Buckle-upp Anti Escape System for Children Car Seat Safety
About this deal
While it can be frustrating to have to stop regularly to buckle your child back in, we can’t recommend these devices if it means your car seat is not meeting the legal requirements for use. R44 and R129 both make it mandatory for a rear-facing child car seat to carry a visible airbag warning label on the inner surface of the seat, near where the head sits. Buckle-upp is a cushioned harness belt protection system that stops children from unbuckling themselves from their seat.
The Buckle Boss is very useful for the more high functioning user, as it completely obscures the release mechanism, but can be easily removed by sliding a key or slim object between the slots. Additional padding or material between the seat and its fixing could mean the seat is not as firmly fitted as it should be, which could have serious consequences in a crash. However, when we carried out our own crash testing with it, we discovered that the product doesn't keep the shoulder part of the vehicle seatbelt low enough in a frontal collision. The Angel Guard needs brute force to remove it, but is more suited to those vehicles where the seat belt buckle is recessed within the seat itself. It’s a good alternative to thick winter clothes, which make buckling in your child difficult and can potentially diminish the restraining effect of the harness due to belt slack.
To release seatbelt simply insert a key into the small slot to release the seatbelt locking mechanism. It's useful to have a secure place for a child’s drink to go so that he or she can reach it, to save you pulling over or engaging in dangerous driving while trying to retrieve the bottle. A good high-backed booster seat should be able to guide the seatbelt into the right positions so it sits comfortably across your child (and it’s one of the things we check in our car seat testing), so a triangle pad is redundant if you have a decent car seat.
However, as most child car seat harnesses come with padded shoulder pads that cover the straps, you may find you need to mount the clip quite low, so it sits across the stomach and not the chest. But it does mean that you shouldn’t use this device if your car seat is only installed via the Isofix points and your child is strapped in using a harness.These buckle guards are better suited to belt buckles which sit further down into the seat, or for buckles with a buckle next to them that don’t have much space, as they are much smaller: https://incarsafetycentre. In the second bulletin the DVSA highlighted their focus on the safety of PSV passengers and stated again the risk that the use of guards could prevent the release of a seat belt quickly in an emergency. In some cases the use of accessories could be a source of contributory negligence if for instance, the driver becomes distracted and causes a collision, or if loose pieces obstruct the use of controls.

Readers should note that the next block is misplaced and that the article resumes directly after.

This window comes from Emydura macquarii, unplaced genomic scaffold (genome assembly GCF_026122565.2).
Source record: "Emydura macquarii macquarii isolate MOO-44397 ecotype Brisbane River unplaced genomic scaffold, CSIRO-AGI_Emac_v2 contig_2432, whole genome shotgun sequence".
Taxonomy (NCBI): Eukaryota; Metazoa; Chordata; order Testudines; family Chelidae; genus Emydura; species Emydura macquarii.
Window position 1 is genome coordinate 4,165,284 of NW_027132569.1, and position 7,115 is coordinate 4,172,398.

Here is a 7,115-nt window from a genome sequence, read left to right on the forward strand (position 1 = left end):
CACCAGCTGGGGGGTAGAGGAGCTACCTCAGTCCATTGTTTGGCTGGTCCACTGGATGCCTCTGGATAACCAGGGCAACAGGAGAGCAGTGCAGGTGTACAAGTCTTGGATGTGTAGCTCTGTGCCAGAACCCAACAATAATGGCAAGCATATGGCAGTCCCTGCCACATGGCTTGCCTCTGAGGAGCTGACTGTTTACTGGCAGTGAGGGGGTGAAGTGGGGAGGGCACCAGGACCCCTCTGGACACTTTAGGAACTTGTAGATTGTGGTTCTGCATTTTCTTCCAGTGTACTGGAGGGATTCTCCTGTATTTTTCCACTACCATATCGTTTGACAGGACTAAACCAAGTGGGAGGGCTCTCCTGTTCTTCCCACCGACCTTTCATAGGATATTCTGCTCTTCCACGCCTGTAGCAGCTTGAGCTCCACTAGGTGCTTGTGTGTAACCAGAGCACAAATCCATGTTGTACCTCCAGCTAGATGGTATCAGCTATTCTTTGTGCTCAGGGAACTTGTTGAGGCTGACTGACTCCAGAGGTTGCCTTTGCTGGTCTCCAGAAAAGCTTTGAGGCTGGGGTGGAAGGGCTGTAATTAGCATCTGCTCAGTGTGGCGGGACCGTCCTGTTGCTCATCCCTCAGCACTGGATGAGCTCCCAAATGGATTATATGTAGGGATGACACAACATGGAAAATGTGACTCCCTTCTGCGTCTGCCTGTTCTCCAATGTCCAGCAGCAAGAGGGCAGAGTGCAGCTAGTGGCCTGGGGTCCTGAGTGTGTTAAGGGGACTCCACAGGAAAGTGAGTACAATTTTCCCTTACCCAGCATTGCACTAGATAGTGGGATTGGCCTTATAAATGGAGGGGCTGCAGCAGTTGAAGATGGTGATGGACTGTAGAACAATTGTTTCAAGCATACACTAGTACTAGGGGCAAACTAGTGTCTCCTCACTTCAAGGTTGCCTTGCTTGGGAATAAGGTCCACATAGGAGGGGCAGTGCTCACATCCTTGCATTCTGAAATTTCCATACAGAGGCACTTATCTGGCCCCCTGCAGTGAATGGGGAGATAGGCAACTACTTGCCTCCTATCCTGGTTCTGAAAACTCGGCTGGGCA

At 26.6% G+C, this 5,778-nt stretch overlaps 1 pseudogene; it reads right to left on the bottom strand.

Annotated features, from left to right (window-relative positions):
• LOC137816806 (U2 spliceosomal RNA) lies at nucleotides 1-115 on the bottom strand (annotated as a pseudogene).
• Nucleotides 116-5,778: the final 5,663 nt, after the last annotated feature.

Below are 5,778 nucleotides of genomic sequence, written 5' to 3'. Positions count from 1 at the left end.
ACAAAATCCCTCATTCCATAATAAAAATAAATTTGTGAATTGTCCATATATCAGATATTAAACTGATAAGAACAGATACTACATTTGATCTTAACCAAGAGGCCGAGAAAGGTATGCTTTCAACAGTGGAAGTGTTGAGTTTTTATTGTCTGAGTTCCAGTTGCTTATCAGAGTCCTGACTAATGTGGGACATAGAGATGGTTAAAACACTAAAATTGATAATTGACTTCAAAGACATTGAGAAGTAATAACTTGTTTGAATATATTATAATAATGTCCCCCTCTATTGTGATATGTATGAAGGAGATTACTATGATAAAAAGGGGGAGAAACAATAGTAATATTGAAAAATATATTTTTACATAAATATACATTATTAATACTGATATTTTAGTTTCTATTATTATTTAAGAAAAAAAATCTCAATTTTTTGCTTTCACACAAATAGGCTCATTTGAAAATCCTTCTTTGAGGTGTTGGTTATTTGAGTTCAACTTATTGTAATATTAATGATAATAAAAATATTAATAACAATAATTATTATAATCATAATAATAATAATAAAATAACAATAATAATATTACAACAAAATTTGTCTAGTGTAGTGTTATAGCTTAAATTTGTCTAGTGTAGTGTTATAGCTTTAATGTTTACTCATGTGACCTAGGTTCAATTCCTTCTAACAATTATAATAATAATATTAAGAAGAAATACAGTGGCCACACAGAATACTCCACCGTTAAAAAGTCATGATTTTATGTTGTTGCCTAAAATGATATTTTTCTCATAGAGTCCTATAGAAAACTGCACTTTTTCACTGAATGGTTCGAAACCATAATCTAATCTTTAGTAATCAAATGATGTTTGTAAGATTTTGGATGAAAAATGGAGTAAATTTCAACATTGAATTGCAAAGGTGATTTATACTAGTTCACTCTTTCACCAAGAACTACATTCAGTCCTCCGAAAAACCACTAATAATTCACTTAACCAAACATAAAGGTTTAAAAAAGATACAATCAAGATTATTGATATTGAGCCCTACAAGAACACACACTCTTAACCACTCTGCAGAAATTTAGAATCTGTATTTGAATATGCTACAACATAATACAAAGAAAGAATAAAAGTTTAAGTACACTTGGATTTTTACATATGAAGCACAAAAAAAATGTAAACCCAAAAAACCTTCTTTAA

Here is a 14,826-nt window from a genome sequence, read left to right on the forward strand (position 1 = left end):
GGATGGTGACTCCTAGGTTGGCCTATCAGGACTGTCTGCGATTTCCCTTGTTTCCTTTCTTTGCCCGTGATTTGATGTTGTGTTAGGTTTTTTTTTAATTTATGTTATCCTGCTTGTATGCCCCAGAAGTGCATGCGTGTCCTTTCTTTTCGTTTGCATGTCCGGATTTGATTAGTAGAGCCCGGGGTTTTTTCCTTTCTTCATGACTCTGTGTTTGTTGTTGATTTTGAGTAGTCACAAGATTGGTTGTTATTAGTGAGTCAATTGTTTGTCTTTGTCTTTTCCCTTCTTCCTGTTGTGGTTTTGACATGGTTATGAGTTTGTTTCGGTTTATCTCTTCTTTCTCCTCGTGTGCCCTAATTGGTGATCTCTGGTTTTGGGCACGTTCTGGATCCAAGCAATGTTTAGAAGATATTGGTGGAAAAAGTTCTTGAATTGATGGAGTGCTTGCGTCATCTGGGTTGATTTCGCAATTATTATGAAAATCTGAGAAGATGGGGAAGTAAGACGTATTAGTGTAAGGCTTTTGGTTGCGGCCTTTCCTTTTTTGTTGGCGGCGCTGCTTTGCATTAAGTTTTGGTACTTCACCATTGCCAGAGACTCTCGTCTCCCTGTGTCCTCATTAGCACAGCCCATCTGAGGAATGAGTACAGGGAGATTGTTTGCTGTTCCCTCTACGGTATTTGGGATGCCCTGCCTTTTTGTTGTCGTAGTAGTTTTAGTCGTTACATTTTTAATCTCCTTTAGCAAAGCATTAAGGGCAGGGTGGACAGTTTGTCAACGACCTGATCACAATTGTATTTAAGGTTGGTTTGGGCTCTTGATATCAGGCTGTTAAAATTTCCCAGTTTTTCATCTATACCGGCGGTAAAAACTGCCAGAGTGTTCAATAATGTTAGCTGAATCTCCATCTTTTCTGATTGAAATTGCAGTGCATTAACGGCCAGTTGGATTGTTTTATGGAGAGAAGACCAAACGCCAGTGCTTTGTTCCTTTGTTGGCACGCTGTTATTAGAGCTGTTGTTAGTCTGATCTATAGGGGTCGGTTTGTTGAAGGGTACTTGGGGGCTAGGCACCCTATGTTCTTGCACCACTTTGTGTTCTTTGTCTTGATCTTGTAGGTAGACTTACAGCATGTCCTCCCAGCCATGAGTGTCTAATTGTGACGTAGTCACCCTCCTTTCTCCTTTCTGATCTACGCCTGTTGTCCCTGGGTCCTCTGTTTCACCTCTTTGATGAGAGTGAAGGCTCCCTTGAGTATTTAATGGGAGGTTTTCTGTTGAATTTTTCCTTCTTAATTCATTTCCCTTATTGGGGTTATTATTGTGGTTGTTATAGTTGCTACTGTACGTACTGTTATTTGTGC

Although you may feel that you’ve done the harness up tightly, the soft padding of a coat will compress in an accident. is only to be used when anchoring an infant seat and when the child seat utilises the safety belt as the fixing method! Make sure any you choose are securely attached, especially as the suction pads could fall off or be pulled off by small children and become a choking hazard. As a result, the harness straps will be looser than they should be, which could expose your child to higher forces in a crash.Most modern cars have a warning system that will alert the driver if anyone sat in the back does not have their seatbelt attached, so we feel that this is a good way of keeping an eye on the status of seatbelts in the back of the car. The press release goes on to say “the alert was intended to support operators to ensure the safety of their passengers” and that it had wished to “highlight” the potential safety issues inherent with the guards and that the first action by DVSA examiners upon finding evidence of the use of the seat belt buckle guards would be to offer “advice and guidance about vehicle and passenger safety”. These are blankets or swaddles that have harness holes cut out, so you can wrap them round your baby and still buckle them in. To enable personalised advertising (like interest-based ads), we may share your data with our marketing and advertising partners using cookies and other technologies. I am currently in the process of uprating these photographs, and better quality ones will appear soon!